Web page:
Most people don’t think too much about the sunglasses they wear when riding motorcycle. They cover my eyes? Check. They look good? Check. Then I’m good to go. Uh, no.
What about impact protection? Inside of a full-face helmet it isn’t very important, but if you ride with an open-face lid, you’ll want to pay attention. Those of us who have taken a June bug to the face can attest to how much they hurt. Now, consider a pebble to the eye. Yeah, I wince at the thought, too. Also, you need to consider whether your sunglasses offer any way to minimize dust or dirt making its way into your eyes. Once, an abrasive piece of something hard made its way up into my full-face helmet and into my eye, scratching my cornea and prompting me to ride to an emergency room. When I got there, I was in so much pain that they immediately numbed my eye – before taping it closed and making me wait for 45 minutes for the doctor. After all, they had car crashes and gunshot wounds to attend to. Anyway, the moral of the story is you want to keep stuff out of your eyes!
Liberty Sport has developed a line of sunglasses called the Rider Collection, which offers four styles based around the needs of motorcyclists. For this review, I selected the Pursuit Sunglasses. Like all of the Rider Collection, the Pursuit is ANSI Z87.1 Certified, which means both the lenses and frames have been tested and rated to meet a certain level of high-velocity and high-mass impact protection. How hard? The test for basic impact drops a 1-inch steel ball on the lens from a height of 50 inches, while the high-velocity test shoots a ¼-inch steel ball at the lens at 150 ft/s. If any lens part touches the eye, the glasses fail. With uncertified sunglasses, you have no idea what will happen when something hits them.
I chose the Pursuits for two reasons. First, I liked the styling and thought they would fit on my face type. Second, they offered removable eyecups so that I wouldn’t look like a polar explorer when I wasn’t riding. Now, many sunglasses for motorcyclists offer removable eyecups. Some work better than others, but the biggest drawback to them is the challenge of storing the eyecups when not on the frames. Liberty Sport gets around this by affixing the eyecups with its Switch magnetic attachments, as used for the lenses in the glasses in the link above. With no prongs or other do-dads to get caught or bent in your pockets, the Pursuit’s eyecups can be removed in seconds. Liberty includes a handy, cloth eyecup holder for pocket storage.
A feature that I neither knew nor cared about when I ordered the Pursuits has become one of my favorite parts of these glasses when off a motorcycle. The adjustable strap keeps the Pursuits snugly in place on my head while I run – no matter how sweaty I get. Many glasses tend to slide down my nose once I get hot. This is also helped by the flexible rubber nose pads that adjust to the lumps on the bridge of my schnoz. Also, Liberty has straddled the fine line between having the earpieces tight enough to retain the glasses in typical use without being so tight as to become painful over time.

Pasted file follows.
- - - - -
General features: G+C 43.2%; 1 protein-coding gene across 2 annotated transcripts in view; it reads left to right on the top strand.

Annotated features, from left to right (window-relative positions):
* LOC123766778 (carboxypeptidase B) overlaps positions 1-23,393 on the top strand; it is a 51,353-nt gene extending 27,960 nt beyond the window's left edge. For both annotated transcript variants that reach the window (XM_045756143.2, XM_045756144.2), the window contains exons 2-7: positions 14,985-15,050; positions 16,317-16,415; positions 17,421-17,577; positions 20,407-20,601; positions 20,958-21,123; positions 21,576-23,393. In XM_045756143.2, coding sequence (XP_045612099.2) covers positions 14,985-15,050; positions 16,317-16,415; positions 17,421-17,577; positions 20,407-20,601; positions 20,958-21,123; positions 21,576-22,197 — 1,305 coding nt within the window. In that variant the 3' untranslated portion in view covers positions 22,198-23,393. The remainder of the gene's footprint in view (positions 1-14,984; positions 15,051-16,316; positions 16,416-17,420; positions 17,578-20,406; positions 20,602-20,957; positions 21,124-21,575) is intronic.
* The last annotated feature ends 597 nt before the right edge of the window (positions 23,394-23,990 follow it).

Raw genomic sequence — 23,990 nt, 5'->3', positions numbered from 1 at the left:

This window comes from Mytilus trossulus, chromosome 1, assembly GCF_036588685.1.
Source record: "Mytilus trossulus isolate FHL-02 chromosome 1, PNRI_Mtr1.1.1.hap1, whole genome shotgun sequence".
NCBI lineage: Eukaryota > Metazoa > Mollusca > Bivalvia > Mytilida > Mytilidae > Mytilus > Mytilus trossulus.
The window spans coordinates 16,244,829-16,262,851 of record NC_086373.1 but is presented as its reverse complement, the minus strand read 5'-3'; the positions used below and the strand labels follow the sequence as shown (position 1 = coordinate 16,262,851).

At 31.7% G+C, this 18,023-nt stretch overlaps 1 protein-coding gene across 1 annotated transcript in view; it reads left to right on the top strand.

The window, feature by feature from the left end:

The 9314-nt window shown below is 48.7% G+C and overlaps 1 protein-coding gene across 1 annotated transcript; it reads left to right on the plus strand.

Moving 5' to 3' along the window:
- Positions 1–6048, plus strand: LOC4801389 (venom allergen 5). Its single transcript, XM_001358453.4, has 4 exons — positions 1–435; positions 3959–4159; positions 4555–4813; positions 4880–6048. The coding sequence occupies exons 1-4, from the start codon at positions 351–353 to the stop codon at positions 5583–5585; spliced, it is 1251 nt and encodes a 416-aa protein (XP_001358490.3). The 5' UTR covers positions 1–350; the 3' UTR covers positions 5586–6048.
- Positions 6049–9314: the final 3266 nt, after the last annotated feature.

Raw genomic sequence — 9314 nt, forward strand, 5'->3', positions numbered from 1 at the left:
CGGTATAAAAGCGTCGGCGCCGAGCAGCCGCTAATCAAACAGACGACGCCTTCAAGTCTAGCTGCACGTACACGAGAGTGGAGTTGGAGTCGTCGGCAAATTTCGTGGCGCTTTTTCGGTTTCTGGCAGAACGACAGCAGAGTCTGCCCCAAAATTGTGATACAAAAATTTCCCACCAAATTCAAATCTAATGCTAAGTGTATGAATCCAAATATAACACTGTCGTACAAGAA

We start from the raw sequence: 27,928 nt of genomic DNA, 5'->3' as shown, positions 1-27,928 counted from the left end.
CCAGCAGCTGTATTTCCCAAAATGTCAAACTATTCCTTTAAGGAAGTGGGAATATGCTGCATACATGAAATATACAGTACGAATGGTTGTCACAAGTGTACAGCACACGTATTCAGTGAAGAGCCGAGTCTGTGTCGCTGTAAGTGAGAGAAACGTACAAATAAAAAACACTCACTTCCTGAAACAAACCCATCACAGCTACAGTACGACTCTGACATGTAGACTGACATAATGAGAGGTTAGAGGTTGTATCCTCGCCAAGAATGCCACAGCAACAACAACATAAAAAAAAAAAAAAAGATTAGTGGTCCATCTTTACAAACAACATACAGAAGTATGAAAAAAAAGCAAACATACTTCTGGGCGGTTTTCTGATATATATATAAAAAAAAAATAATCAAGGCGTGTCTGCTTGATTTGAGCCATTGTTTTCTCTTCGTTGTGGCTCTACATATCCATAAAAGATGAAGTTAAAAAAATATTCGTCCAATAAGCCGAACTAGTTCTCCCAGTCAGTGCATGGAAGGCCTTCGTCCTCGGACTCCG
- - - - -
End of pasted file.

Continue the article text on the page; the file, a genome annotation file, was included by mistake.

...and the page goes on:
Pursuit sunglasses come with a choice of two lens styles: Clear and Sunset Driver. The Sunset Driver lenses have an orange hard coat mirror facing the world over Rose Amber lens material. The Sunset Driver lens meets the ANSI Z80.3, delivering UV400 protection. In other words, the Sunset Driver lens filters out 100% of the harmful UV radiation up to 400nm The Sunset Driver can also be replicated in your optical prescription.
In daily use, the lenses offer a distortion-free level of sunlight attenuation that makes a full day in the saddle much more enjoyable. Although the specifications don’t mention an anti-reflective coating on the interior of the lens, to my eye it has one. The shape of the frame cups the lenses close to my eyes, helping to minimize wind behind the lenses. While they don’t seal as well as goggles, the Pursuit sunglasses, particularly with the eyecups in place, offer more protection from dust than fashion sunglasses. To keep the lenses from fogging in humid or cold weather, the outer edges of the lenses feature eight ventilation holes, much like ski goggles.
After a couple months of regular use – both riding motorcycles and in my daily life – the only criticism I have of the Liberty Sport Pursuit sunglasses is that the silver logo on the temple arms has started to wear off. However, the mirrored lenses have resisted scratches. The semi-rigid case helps in this regard. Included with the case are the Switch eyecups, eyecup pouch, the strap, and a microfiber cleaning cloth. These sunglasses work so well that I’m considering getting them fitted with prescription lenses so that I can see the instruments when I ride.
Pursuit sunglasses are retail for $185.90 and can be bought directly from Liberty Sport. If you have a big head, Pursuit XL sunglasses match Pursuit feature-for-feature, including price, in a larger size. A handy dealer locator is available on the website.